We put video analytics to the test in an effort to sort fact from fiction. A&S partnered with Australian integrator VideoControlRoom for its first Intelligent Video Shootout. Michael Brown, MD of VideoControlRoom, describes installation challenges, environmental factors, and what makes an intelligent video solution stand out.
When VideoControlRoom set out to evaluate intelligent video, we did not budget enough time. Setting up these systems, understanding different algorithms and using tools and terminology from multiple vendors are a huge job.
Only four vendors out of dozens participated in this challenge. After testing these systems, we understand that in the wrong hands, it is easy to botch a deployment and produce poor results.
We applaud the willingness of the participating vendors to take that risk, as well as recognizing the benefits of open testing. The test subjects were Aimetis, IntelliVision, Viasys and VideoIQ.
The lesson learned from this test was intelligent video systems (IVS) are not plug-and-play devices. They take training, testing and commitment to get results. This can be thrown out of balance by getting the programming wrong, throwing in harsh variables or setting up imperfect fields of view (FOV).
VideoControlRoom took a different tack from our previous intrusion detector challenge by producing generalized results. The point of the shootout was to evaluate IVS, seeing how well they performed assigned tasks and at what cost.
We set up two locations with four network cameras each: Three Axis P1344 cameras and the VideoIQ VIQ-CT216 combination camera, NVR and video content analytics (VCA).
The cameras at each test location were set up to have the same FOV. The cameras were tuned with a laptop wirelessly, displaying the cameras' digital streams. All cameras incorporated PoE, so we ran four Cat-5E cables to the mounting locations.
The first location was inside a warehouse to test object removal. This was used for high-value stock items.
Its daytime lighting is bright, with high bay sodium vapor lights and natural light via clear-roof paneling. At night, lighting is dark or well-lit with the high bay illumination.
The second location was outdoors overlooking a loading bay. This would monitor for objects placed, as well as driving the wrong way and intrusion detection. In the day, this location is lit by sunshine, while at night it had no light or good halogen illumination.
For processing, two of the tested systems ran server-side as software on Windows systems. The other two systems ran on the edge in cameras. For server-side processing, we used Dual Core P4 Systems running Windows XP Pro, each with 4 gigabytes of RAM.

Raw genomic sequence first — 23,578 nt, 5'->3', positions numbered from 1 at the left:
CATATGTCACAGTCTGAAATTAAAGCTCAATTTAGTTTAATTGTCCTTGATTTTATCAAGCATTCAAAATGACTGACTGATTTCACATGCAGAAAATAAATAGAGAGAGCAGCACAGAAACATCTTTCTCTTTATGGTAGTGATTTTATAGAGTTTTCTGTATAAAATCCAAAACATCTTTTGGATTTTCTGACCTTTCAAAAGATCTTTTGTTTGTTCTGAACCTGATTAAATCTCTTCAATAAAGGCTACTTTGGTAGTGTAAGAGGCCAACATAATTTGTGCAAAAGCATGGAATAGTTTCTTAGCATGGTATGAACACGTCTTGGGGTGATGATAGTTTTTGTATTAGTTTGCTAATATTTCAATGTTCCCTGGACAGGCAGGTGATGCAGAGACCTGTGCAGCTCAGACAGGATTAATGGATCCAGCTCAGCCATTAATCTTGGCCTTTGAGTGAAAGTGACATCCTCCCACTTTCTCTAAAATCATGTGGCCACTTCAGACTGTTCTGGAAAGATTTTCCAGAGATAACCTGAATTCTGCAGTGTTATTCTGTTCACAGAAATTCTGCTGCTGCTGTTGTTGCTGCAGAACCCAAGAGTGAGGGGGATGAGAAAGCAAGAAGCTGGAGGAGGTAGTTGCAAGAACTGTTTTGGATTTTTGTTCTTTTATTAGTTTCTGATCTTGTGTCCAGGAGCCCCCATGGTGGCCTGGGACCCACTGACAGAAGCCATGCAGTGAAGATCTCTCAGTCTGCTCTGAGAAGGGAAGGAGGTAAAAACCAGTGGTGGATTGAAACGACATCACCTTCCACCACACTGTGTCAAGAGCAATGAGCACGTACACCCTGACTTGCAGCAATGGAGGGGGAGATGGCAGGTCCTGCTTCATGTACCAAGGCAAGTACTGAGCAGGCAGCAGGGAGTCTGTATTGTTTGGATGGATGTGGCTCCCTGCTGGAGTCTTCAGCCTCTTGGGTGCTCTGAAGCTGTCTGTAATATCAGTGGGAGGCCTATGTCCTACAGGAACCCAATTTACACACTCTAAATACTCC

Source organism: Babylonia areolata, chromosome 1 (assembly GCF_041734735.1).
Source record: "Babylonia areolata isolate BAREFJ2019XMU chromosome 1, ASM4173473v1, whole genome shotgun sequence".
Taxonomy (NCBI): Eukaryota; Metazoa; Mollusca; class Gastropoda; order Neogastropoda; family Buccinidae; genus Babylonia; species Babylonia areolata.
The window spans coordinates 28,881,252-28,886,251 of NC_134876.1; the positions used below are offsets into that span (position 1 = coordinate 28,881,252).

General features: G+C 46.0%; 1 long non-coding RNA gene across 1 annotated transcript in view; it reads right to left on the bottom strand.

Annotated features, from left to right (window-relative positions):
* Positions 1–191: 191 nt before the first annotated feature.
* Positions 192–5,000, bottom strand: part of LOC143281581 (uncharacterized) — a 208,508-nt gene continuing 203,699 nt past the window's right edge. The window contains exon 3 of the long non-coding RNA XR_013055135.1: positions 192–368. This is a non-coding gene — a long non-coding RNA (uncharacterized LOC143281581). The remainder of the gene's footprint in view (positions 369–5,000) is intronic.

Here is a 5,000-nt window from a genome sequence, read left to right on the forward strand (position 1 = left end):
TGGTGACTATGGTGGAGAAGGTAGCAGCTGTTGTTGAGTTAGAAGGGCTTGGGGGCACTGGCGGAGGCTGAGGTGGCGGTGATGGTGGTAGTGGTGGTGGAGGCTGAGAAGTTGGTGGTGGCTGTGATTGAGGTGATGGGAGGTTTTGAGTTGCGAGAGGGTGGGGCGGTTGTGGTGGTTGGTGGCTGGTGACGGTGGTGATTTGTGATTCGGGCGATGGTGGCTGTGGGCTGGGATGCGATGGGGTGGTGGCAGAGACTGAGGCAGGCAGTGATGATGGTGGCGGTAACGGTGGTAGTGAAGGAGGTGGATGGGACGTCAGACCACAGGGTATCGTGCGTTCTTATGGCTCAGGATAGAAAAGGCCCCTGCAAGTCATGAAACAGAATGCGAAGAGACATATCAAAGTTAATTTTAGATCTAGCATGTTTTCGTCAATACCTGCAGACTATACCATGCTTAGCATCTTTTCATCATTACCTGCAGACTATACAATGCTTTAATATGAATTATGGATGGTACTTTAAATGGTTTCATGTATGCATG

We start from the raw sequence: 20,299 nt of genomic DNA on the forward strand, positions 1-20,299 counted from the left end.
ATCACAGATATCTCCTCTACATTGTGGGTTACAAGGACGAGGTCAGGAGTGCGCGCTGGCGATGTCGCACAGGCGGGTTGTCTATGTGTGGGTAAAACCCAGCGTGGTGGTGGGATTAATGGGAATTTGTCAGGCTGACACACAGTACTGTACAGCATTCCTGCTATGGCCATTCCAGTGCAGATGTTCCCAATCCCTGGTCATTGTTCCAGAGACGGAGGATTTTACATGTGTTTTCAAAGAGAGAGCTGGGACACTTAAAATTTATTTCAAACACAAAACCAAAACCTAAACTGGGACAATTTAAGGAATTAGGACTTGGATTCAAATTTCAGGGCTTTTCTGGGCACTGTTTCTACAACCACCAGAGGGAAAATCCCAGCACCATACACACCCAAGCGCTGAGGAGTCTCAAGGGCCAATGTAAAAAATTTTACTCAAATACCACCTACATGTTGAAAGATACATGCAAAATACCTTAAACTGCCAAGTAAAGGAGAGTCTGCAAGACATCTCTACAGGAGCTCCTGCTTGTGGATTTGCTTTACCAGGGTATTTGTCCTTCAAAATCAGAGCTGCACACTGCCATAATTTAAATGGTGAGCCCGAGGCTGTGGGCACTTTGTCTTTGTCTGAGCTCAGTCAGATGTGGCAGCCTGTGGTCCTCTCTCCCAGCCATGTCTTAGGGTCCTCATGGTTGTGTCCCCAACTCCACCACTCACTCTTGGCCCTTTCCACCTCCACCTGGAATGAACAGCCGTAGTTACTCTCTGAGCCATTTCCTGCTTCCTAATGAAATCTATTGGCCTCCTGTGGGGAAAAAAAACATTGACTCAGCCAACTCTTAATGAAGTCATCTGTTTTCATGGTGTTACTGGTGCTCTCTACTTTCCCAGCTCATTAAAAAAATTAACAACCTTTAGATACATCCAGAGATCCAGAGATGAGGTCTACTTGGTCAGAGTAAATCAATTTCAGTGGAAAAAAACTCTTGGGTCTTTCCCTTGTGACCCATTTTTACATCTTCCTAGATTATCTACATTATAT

System architecture for edge or server is another discussion. Edge processing can provide network optimization, while server deployments offer system management consolidation and other benefits.
Axis Communications kindly lent us eight P1344 HDTV network cameras. Supported by our analytics vendors, the Axis cameras were a snap to set up. The PoE cameras patched in, booted up and connected to a DHCP-assigned IP address automatically.
This made locating the cameras a snap, which listed both MAC and IP addresses. Simply run the provided Axis IPUtility and the application lists all Axis cameras discovered on your network.
The Axis cameras were rated 0.05 Lux B/W, making them an excellent platform for VCA, providing clear and crisp pictures around the clock.
VideoControlRoom has been monitoring IVS 24/7/365 for remote intrusion detection for more than five years, so we understood the impact of lighting on VCA.
Lighting can potentially wreak havoc on intelligent video. If it is dark and you cannot see what is going on, do not expect your IVS to, either.
With good light and a well-framed camera, it was possible to get on or near 100 percent accurate alarm results from all systems. Lighting is a big hidden cost for using intelligent video as an intrusion detection system.
One alternative is thermal cameras. However, they are more expensive and may not suit other uses.
Perspective, or the camera's angle, FOV and plane, is critical. It is easier for VCA to count people with a camera directly over head.
To catch someone breaking in, it is essential to position the camera so the individual is traversing the FOV horizontally. Higher angles work best, as well as designating zones of interest. The smaller the object, the harder it will be to track.